Is Anything Beyond Price?
If something is beyond price this means that a rational human being would not accept anything in exchange for that thing, be it physical or immaterial. Unfortunately there is a vast diversity of opinion amongst the people that we might consider rational. It would be easy to claim these were due to differences of circumstance and experience, but that would leave us as attempting to deal with a concept of price that is objective. The price a person is willing to pay for something is not based upon some abstract concept of worth. Instead, on many levels they consider things such as supply, production costs and other means of acquiring the product. This, combined with their previous experience of price will lead them to a conclusion about how much such a thing is worth to them.
The price of something does not have to be pecuniary. The welfare of others, as well as philosophical principles or other incentives can be offered in return for some service or object. It is easy to conceive of things that a person might not be willing to give up for any amount of money, but this does not mean that they are priceless. If someone has formed a psychological attachment to relatives or friends they may be willing to give up almost anything to prevent certain unpleasant punishments being inflicted on them.
Those physical objects that a museum might describe as priceless are not truly beyond price. For example, the Louvre might refuse to sell the Mona Lisa for £500 million. While this might be regarded as a price for which any painting should be sold the negative publicity and drop in admission figures, along with displeasure by the artistic community would mean that this might not be sufficient. If instead Bill Gates were to sell his portion of Microsoft, and offer $30 billion I would be most surprised if the sale were not to go through. The complicating factor of law might interfere in this instance however, as the French government blocks the sale. This wouldn’t indicate that the Mona Lisa was beyond price, only that its sale was prevented by other measures. In this instance Isaiah Berlin would probably say that the liberty to buy is not compromised, only the physical ability, so one cannot speak of the object as being priceless.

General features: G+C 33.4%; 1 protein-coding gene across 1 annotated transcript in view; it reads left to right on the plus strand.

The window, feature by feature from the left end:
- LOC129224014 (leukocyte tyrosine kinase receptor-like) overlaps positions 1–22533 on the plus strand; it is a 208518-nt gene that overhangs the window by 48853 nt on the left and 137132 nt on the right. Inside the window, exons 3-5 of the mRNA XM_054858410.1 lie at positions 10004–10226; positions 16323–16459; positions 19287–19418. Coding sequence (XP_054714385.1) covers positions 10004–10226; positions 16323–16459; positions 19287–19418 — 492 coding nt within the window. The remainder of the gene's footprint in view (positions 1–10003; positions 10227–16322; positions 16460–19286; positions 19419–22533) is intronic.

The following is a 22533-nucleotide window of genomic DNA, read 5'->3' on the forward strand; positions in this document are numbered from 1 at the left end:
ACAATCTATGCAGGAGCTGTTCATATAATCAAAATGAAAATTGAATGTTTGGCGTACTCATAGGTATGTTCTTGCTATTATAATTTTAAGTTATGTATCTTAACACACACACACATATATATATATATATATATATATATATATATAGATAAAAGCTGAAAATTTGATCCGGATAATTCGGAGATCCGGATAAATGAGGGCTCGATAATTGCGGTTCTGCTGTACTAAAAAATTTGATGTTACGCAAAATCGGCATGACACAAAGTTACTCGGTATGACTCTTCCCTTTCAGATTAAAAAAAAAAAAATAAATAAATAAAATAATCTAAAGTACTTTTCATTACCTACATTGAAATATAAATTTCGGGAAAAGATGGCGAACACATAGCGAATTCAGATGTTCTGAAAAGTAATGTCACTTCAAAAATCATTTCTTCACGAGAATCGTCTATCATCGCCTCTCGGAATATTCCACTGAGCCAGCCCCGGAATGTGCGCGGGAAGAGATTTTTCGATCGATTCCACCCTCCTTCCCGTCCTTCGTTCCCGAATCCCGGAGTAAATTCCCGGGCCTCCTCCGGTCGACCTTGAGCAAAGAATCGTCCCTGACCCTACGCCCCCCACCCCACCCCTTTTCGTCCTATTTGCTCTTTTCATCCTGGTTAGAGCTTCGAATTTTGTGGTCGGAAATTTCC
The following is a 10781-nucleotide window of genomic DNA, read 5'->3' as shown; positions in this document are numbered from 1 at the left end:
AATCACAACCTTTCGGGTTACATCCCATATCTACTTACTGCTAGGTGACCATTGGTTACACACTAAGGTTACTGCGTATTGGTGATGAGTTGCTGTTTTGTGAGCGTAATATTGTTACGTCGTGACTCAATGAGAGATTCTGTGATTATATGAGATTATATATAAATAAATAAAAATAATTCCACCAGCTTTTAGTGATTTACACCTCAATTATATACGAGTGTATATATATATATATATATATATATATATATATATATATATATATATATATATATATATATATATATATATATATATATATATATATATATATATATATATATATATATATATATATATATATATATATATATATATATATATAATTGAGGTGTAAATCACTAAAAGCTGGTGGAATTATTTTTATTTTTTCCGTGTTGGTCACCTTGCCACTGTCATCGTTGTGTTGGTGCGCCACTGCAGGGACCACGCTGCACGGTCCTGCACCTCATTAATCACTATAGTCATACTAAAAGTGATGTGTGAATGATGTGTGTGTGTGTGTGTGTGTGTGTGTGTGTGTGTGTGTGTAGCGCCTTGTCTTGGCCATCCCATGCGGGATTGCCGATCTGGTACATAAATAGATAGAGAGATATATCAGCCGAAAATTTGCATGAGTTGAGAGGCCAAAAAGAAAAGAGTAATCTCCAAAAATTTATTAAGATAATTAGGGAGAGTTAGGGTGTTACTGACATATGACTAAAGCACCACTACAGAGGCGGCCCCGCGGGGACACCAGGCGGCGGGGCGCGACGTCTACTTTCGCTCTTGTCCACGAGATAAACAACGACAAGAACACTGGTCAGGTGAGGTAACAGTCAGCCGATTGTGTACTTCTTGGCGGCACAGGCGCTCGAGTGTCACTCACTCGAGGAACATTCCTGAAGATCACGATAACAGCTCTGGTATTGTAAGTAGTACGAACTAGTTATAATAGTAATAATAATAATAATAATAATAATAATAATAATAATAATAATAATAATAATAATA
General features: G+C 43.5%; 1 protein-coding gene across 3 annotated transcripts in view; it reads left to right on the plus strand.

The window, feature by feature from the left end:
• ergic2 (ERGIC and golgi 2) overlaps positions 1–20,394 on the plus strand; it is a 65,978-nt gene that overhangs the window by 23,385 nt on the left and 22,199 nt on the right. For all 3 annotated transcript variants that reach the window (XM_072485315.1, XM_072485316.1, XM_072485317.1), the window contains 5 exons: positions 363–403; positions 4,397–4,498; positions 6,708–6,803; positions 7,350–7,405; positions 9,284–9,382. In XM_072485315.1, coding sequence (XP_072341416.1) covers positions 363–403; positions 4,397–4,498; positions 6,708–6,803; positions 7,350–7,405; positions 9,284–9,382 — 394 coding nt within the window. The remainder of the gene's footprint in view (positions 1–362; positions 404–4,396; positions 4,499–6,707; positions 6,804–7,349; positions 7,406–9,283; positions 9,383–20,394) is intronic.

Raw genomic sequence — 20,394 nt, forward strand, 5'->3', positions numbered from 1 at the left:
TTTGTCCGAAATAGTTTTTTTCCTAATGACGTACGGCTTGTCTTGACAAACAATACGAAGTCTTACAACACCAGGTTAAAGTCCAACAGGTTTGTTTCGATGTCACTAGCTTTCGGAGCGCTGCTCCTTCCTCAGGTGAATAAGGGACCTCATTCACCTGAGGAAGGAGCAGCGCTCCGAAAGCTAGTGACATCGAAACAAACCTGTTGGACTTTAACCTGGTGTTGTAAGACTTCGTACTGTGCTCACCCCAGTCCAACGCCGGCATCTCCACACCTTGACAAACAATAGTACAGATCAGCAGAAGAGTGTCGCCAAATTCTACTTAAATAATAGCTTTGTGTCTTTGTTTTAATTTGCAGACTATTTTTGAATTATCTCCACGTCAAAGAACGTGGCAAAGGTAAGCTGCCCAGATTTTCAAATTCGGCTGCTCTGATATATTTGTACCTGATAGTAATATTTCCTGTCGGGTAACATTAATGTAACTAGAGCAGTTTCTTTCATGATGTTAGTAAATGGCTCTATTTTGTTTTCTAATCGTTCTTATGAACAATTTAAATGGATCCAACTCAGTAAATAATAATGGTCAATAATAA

Certain abstract commodities are rarely traded for with money usually. Countries negotiating a peace treaty may not accept the terms as defined by their opponent for money, instead the price would be a say in how the treaty is formulated. While one could say that this means that the treaty as the opponent defines it is beyond price, as it is changed by the price, this is not so. The country might be willing to allow even this if another nation were to pledge military and economic help if those terms were agreed upon.
One entity set for which it is difficult to argue against pricelessness is that of things which change the very nature of the being that is given them up. The most prominent example of this is death. Most rewards that can be given for giving up something assume the ability of the person to accept the reward having given up whatever it is that is being released. Death certainly prevents an individual from spending money, or enjoying any of those material pleasures that could be obtained with sufficient money. The only possible things that someone might accept in return for their own death would be things that are beneficial to others or beliefs that the individual cares about. A Darwinian view would certainly allow this, as the “purpose” of an organism’s life using that view is to propagate its genes. If an animal’s breeding life has finished then this would be used as a justification as to why it might perform some activity that leads to its death, but protects its descendants. Suicide bombers, and other people prepared to die for their faith may seem like a logical counterexample to this point, but they are not making the same calculation. Instead they expect a heavenly reward rather than the blank oblivion most atheists would expect.
People who are prepared to die for their beliefs, who do not believe in reward for their actions seem to be the most problematic category. From a compassionless view it would seem that they are being illogical, but as humans we can see why people might do such things. They may wish to make their point very strongly, to make themselves “immortal” by dying in a glorious manner, or just to save several lives at the cost of their own. It is likely that people consider this to be important because of the views that they have acquired in their life, whether they are moral or philosophical.
To conclude this essay we may say that it seems that to most people there are few things that are beyond price. The price that may be required to make someone do something, or sacrifice something need not necessarily be a monetary one, and different people will desire different prices. Nevertheless some people may hold some things to be beyond price.